Friday, October 28, 2011
Earthquakes and Coffee on the Keyboard
Writing Worth His Freedom
The idea behind Worth His Freedom was entirely centered in the person of the hero, Tsalrin. We have been developing the world of Gilalion for our own enjoyment since we first began dating, back in college. The character of Tsalrin, with an even less pronounceable name, has been present for a long while. We knew that he was compelling enough to deserve his own story -- he is dark, mysterious, deadly -- but nothing seemed to work. Nothing caught that spark in our minds, and we let Tsalrin alone.
Then this year we decided to set our minds seriously toward getting published. We had wanted to be novelists for a long while, but life would always get in the way. This year, we resolved, would be the year that either we would get published or else we would know that we would not ever be novelists. And Tsalrin was the character we wanted, and this time we had the perfect place for him, the perfect heroine to complement him, the perfect location for the story.
We started writing during the spring holiday of the Japanese university schedule, which was from February to March, so we had approximately eight weeks. Things were going swimmingly for a while. Tsalrin and Miria were getting along well, and in early March we were writing a scene so steamy that we had to ... take a break. The five big children were downstairs playing, and the baby was napping on the sofa. We got up from the living room where we had been writing to remove to our bedroom, and then the room began shaking. The date was March 11th. That did not surprise us; earthquakes are not uncommon in Japan where we live. But the shaking did not stop. It kept going and going. We scooped up the baby, wrapping her in a blanket, and ran outside, collecting the rest of the children as we went. Usually, in the case of a larger earthquake hiding under a table would be more suitable, but not then. Whole houses swayed. Roofs were cracking and tumbling down. There is an open field near our house, a tree nursery actually, and we went there. Our neighbors joined us as the earth continued to shake and roll. It did not last long really, but it felt like it. Then, just as we thought it was safe to go back inside, it started up again. It lasted almost as long as at the first.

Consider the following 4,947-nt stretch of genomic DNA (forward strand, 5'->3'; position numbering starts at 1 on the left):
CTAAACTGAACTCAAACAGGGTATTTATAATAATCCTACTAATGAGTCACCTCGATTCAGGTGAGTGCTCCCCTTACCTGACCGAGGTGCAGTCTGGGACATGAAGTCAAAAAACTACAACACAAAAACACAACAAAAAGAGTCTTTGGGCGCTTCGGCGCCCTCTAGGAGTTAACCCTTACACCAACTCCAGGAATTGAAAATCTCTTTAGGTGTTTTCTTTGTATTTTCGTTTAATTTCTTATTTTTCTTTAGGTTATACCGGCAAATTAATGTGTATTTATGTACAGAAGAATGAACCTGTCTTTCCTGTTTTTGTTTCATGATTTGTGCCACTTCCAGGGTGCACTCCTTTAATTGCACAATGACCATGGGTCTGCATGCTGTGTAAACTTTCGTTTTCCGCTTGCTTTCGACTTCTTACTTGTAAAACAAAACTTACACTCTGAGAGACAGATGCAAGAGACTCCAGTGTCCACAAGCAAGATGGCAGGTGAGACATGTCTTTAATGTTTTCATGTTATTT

When we at last went back inside our house was a shambles: books tumbled off shelves, our microwave lying on the floor in a pile of cracked glass, appliances off their cabinets, and my coffee, which I had been drinking as we wrote, had splashed into the keyboard, ruining it.
But we had saved before getting up from the table, and the document was intact, as was the computer we had been using (barring the keyboard). It helped that we kept the computer on the floor.
By the time school started back up again, a week later than usual due to the power shortages caused by the tsunami damage, the manuscript for Worth His Freedom was complete.
But we did not send it out yet. We asked a good online friend to beta-read it for us, and when she sent it back again, we finally felt brave enough to send our manuscript out into the world. Then we waited.
And only acceptances came back! We had not imagined getting to have a choice of publishers, but we went with Evernight, having gotten good personal recommendations from others who had published with them. We have never regretted that choice.
We learned some important lessons from writing Worth His Freedom. Now we skip the whole writing-in-the-living-room step. We start out in the bedroom.
And I keep my coffee away from the keyboard!
(Worth His Freedom comes out November 7th. Follow our blog and comment, and you'll be entered for a free copy of the book. Don't forget to include your email address.)